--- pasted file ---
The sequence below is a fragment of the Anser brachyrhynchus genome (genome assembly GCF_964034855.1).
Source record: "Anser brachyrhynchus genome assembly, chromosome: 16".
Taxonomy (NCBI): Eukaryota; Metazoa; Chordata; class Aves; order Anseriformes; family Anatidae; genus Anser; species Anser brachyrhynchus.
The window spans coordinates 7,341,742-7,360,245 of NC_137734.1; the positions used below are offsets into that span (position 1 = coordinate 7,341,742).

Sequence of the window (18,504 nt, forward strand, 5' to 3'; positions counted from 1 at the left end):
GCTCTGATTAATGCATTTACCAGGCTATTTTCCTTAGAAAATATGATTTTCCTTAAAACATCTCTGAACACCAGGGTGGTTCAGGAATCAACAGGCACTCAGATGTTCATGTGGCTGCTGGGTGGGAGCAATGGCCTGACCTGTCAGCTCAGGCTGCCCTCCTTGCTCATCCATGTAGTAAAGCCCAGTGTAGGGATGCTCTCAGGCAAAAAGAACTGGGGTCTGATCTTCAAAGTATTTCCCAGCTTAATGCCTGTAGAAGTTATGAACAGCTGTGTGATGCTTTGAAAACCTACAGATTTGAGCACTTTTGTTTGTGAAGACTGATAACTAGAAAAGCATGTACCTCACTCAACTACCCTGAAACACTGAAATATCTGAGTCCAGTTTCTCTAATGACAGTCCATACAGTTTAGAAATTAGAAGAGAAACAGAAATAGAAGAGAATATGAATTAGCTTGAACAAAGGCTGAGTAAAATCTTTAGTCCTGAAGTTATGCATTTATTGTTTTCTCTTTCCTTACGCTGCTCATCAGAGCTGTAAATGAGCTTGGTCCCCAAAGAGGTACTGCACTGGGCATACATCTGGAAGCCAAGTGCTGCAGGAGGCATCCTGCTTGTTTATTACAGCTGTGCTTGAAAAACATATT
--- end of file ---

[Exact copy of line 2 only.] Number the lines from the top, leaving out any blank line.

Source record: "Anser brachyrhynchus genome assembly, chromosome: 16".